Climbing vertical ice is a challenging task that requires skill, patience and precision. It also requires the right gear. Choosing the right pair of crampons to keep your grip and traction on ice flows and waterfalls is essential – for both total safety and completing the climb with the agility and speed you expect. Here’s what you need to know about the best crampons for vertical ice climbing.
Crampons generally come in rigid, semi-rigid and flexible (hinged) models.
Flexible/hinged crampons are best for general mountaineering, walking and climbing on snow and crossing glaciers. Rigid crampons, on the other hand, have no flex and are difficult to walk in, but provide excellent grip and stability for ice climbing.
Semi-rigid crampons are relatively new compared to rigid and flexible crampons. They offer a good balance between the two; better stability on ice climbs, but also enough flexibility for the approach. They’re more adjustable and work with a wider range of boots, and sometimes even have a linking bar that lets them convert from semi-rigid to flexible.
For vertical ice climbing, you want rigid or at least semi-rigid. Our list below contains some of each.
Crampon bindings come in three types: step-in, strap-on and hybrid.
Strap-on bindings are the most common and the most versatile. They have a toe strap and a heel strap and can be easily worn and fastened on virtually any boot. This versatility means they work well for both ice climbing and mountaineering.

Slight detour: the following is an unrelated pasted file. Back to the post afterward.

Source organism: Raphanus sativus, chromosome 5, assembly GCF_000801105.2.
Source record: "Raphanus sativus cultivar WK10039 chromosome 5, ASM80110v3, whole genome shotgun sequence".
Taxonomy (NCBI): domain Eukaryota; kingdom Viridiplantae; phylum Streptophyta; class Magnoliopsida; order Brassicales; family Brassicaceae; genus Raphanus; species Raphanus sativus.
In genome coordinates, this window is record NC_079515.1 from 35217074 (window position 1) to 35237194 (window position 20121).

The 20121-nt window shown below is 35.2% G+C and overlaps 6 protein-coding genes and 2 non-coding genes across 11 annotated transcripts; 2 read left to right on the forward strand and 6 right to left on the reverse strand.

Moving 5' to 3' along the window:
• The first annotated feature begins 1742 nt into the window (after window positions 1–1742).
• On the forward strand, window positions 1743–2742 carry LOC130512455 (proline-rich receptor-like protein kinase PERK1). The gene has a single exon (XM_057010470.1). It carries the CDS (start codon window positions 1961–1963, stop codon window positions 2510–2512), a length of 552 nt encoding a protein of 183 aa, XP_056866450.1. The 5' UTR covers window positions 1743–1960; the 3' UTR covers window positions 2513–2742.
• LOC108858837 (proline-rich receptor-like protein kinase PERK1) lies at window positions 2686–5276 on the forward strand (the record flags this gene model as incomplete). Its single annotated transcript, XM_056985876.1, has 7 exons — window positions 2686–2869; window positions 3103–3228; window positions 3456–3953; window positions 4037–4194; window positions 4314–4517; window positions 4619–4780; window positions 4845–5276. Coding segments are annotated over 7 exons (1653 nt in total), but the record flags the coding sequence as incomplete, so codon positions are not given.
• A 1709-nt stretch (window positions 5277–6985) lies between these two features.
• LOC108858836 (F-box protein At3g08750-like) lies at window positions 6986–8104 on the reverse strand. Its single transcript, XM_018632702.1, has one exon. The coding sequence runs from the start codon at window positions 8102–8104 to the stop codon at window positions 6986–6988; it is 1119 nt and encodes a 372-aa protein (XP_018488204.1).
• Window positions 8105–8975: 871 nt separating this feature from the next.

Step-in bindings are more specialized; they’re stiffer, and thus better for climbing vertical ice and mixed climbs. The front has a wire toe bail for placing the boot, while the back has a tensioned lever to get a tight clamp on the heel. They will only work with stiff mountaineering boots (leather or plastic).
Hybrid bindings are – like semi-rigid crampons – becoming very popular. They feature a heel lever – like step-in bindings – along with the toe strap found on strap-on bindings. Hybrid bindings are very quick and easy to put on and off while still providing both the stability of step-ins and flexibility of strap-ons.
For vertical ice climbing, you’ll want the stability and rigidity of either strap-ons or hybrids. But you’ll want to remember that many stiff plastic or leather mountaineering boots are designed for particular crampon bindings and won’t work with others. Double-check what your boots are designed for before purchasing one.
Front points are critical to performance on ice. Most crampons have dual front points, but monopoints are also popular.
Horizontal front points have dual points ready to sink straight into the ice. They’re good for all-around alpine mountaineering and can handle themselves well on ice.
Vertical ice points, on the other hand, are designed for mixed and vertical climbing, up waterfalls, etc. They are even better at sinking deeply into ice and holding on tightly and are sometimes serrated for foolproof grip.
Monopoints are excellent for very technical and challenging ice climbs – like up waterfalls. They can fit into cracks and crevices more easily than dual frontpoints but aren’t as stable – and not a good choice for general mountaineering.
Either dual or monopoints will work for vertical ice climbing, provided you choose a stiff pair that fits your stiff boots well.